The Global Terrorism Index 2014 -Measuring And Understanding The Impact Of Terrorism", released by The Institute for Economics & Peace, has included several solutions to the terrorism problem. Under the 'EXPERT CONTRIBUTIONS' section on page 67 of the '2014 Global terrorism Index' report, two experts have offered SIX THINGS TO DO LESS OFTEN and SIX DIRECTIONS FOR CONSTRUCTIVE ALTERNATIVES in the fight against terrorism.
This sub-section of the GTI is a very worthwhile read. The paper conveys a sense of frustration at the simple-minded approach to fighting terrorism, which they suggest is encouraged by the media to the public, which in turn sways public policy of elected leaders to act swiftly and violently. These practices result in repeating the same mistakes for decades with little or no public policy debate as to if these anti-terrorism policies are actually working. And actually, the paper points out very cogently that the policies are not only not working but are encouraging and in many cases multiplying terrorist resistance. "If policy alternatives are to be brought to the fore, more thorough analysis is needed to examine why similar shortcomings are repeated from one decade to the next with diminishing public scrutiny," the experts say.
The SIX THINGS TO DO LESS OFTEN are:
- 1. THINKING SHORT TERM
- 2. REINFORCING POOR GOVERNANCE AND CORRUPTION
- 3. MISTAKING PARTNERS' MOTIVES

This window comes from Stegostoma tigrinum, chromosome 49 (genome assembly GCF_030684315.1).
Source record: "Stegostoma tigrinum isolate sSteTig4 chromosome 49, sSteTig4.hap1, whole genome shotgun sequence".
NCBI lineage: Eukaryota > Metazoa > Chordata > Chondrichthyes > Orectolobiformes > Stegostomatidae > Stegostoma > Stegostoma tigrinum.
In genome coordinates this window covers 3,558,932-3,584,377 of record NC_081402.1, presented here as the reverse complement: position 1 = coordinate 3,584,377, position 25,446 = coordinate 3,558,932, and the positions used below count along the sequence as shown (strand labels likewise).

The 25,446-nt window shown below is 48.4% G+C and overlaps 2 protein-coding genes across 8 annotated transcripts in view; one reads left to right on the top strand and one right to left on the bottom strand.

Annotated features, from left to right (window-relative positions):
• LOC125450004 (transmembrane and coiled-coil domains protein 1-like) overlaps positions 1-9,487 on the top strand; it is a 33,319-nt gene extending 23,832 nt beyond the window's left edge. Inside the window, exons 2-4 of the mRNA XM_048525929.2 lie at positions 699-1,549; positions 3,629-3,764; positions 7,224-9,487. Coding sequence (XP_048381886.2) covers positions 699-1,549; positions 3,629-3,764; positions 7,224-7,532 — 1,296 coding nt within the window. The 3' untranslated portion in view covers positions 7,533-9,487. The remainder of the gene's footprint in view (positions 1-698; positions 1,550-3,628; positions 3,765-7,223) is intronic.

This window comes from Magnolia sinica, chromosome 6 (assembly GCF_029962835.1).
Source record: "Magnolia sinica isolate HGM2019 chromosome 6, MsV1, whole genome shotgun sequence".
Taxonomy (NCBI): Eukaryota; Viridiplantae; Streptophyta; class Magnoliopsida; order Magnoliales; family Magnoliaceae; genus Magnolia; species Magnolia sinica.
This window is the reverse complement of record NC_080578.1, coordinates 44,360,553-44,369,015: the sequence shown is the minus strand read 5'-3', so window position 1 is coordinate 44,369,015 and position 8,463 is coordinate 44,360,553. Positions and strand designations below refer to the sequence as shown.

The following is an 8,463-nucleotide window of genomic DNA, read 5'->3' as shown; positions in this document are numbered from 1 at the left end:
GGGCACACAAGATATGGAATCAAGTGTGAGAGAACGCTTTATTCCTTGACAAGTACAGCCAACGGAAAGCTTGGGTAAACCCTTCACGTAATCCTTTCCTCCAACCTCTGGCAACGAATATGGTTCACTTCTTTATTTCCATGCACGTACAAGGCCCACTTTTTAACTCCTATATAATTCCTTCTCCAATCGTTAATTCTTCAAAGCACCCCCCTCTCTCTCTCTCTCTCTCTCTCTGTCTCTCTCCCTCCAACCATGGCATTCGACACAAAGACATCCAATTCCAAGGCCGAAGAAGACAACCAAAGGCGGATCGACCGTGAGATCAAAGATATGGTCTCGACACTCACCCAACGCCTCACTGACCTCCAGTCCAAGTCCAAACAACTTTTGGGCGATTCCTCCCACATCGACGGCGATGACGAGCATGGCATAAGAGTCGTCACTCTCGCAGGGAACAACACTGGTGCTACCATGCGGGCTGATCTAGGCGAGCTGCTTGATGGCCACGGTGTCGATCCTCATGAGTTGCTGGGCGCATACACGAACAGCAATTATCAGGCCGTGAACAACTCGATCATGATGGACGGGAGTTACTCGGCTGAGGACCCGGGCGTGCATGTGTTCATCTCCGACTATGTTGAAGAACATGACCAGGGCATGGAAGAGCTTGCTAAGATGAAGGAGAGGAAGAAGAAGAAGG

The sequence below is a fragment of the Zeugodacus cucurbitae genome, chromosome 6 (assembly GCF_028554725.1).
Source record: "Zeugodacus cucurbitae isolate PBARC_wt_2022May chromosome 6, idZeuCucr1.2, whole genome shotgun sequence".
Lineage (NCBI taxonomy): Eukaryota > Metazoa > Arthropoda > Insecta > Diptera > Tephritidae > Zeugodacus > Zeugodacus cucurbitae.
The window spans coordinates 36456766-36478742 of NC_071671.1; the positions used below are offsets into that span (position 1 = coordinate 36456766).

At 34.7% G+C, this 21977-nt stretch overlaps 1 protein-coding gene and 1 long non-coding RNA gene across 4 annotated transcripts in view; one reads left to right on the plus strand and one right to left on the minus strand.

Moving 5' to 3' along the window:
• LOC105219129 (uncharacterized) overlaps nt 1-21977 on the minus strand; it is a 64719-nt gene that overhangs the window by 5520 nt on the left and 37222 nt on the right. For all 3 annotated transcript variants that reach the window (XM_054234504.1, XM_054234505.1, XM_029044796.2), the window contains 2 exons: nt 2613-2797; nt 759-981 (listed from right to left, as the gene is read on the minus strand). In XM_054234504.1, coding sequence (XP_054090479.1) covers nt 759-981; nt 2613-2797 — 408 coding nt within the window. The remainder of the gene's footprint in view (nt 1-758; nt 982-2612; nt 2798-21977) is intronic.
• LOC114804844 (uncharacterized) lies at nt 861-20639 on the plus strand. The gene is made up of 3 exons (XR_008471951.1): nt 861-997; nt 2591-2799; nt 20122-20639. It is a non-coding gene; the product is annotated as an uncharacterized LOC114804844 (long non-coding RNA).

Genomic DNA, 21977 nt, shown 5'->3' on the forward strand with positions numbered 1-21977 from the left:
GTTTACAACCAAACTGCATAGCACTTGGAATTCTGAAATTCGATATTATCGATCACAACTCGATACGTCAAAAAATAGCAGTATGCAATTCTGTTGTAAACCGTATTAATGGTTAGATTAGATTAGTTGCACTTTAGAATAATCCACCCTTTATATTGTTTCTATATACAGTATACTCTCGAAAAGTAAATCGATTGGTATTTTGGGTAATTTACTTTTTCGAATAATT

- 4. USING AID IN THE SERVICE OF COUNTER-TERRORISM
- 5. USING FORCE
- 6. LACK OF ACCOUNTABILITY FOR ABUSES
The SIX DIRECTIONS FOR CONSTRUCTIVE ALTERNATIVES are:
- 1. A DIFFERENT CONCEPTUAL FRAMING AND APPROACH
- 2. CHANGING INTERNATIONAL AND NATIONAL POLICIES THAT HAVE FUELLED GRIEVANCES
- 3. SEEKING TO NEGOTIATE PEACE AND BUILDING TOWARDS INCLUSIVE AND JUST POLITICAL SETTLEMENTS
- 4. USING LEGAL-JUDICIAL RESPONSES AND TARGETED SANCTIONS
- 5. SUPPORTING TRANSFORMATIVE GOVERNANCE EFFORTS
- 6. BRINGING A PEACEBUILDING PERSPECTIVE TO THE FORE IN PUBLIC DEBATE
I highly recommend reading the original, but since very few people would do that, I've compiled a synopsis of the key relevant points. The general public, if they've heard about this report at all, probably only saw the corporate media coverage regarding the latest 'Global Terrorism Index,' which resulted in sensational headlines such as MSN's "Fivefold increase in terrorism fatalities since 8/11, says report".
Such shallow and simple-minded reporting is precisely one thing which this GTI report criticized. I will give two summaries here; first a 'kindergarten' type synopsis (a very quick read) and below that is a more thorough version with relevant excerpts of the report. The third step would be for people to read the report itself, which as I said is very worthwhile- especially for our policy makers, who purport that the war on terrorism is the supposedly most urgent priority. If fighting terrorism is the most urgent priority then why can't the appropriate response to terrorism be rationally debated and analysed in a measured and mature fashion? Now remember, this kindergarden report here is not a report on the entire 94-page GTI document itself- but rather it is a report on the specific sub-section of the 2014 GTI entitled 'ENVISAGING MORE CONSTRUCTIVE ALTERNATIVES TO THE COUNTER-TERROR PARADIGM' by Larry Attree, Head of Policy, Saferworld & David Keen, Political Economist and Professor of Complex Emergencies, London School of Economics.